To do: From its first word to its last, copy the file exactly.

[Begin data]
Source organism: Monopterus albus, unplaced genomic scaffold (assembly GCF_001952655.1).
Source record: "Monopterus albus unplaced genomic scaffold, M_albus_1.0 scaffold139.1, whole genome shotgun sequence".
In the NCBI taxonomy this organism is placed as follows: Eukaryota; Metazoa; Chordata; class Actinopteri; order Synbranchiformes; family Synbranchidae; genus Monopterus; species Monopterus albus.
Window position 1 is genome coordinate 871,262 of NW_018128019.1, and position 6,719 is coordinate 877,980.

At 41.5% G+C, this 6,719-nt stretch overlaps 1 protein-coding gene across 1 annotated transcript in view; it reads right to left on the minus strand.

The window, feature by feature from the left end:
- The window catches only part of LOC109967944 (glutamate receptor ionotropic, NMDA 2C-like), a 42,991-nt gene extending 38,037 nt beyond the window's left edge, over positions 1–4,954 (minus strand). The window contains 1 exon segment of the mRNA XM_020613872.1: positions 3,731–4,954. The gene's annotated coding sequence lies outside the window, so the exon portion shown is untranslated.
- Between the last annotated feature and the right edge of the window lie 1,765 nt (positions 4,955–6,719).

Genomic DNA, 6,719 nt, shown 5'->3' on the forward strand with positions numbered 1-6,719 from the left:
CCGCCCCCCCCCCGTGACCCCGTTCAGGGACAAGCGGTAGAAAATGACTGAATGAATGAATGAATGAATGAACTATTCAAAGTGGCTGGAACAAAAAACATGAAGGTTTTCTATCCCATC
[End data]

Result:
Source organism: Monopterus albus, unplaced genomic scaffold (assembly GCF_001952655.1).
Source record: "Monopterus albus unplaced genomic scaffold, M_albus_1.0 scaffold139.1, whole genome shotgun sequence".
In the NCBI taxonomy this organism is placed as follows: Eukaryota; Metazoa; Chordata; class Actinopteri; order Synbranchiformes; family Synbranchidae; genus Monopterus; species Monopterus albus.
Window position 1 is genome coordinate 871,262 of NW_018128019.1, and position 6,719 is coordinate 877,980.

At 41.5% G+C, this 6,719-nt stretch overlaps 1 protein-coding gene across 1 annotated transcript in view; it reads right to left on the minus strand.

The window, feature by feature from the left end:
- The window catches only part of LOC109967944 (glutamate receptor ionotropic, NMDA 2C-like), a 42,991-nt gene extending 38,037 nt beyond the window's left edge, over positions 1–4,954 (minus strand). The window contains 1 exon segment of the mRNA XM_020613872.1: positions 3,731–4,954. The gene's annotated coding sequence lies outside the window, so the exon portion shown is untranslated.
- Between the last annotated feature and the right edge of the window lie 1,765 nt (positions 4,955–6,719).

Genomic DNA, 6,719 nt, shown 5'->3' on the forward strand with positions numbered 1-6,719 from the left:
CCGCCCCCCCCCCGTGACCCCGTTCAGGGACAAGCGGTAGAAAATGACTGAATGAATGAATGAATGAATGAACTATTCAAAGTGGCTGGAACAAAAAACATGAAGGTTTTCTATCCCATC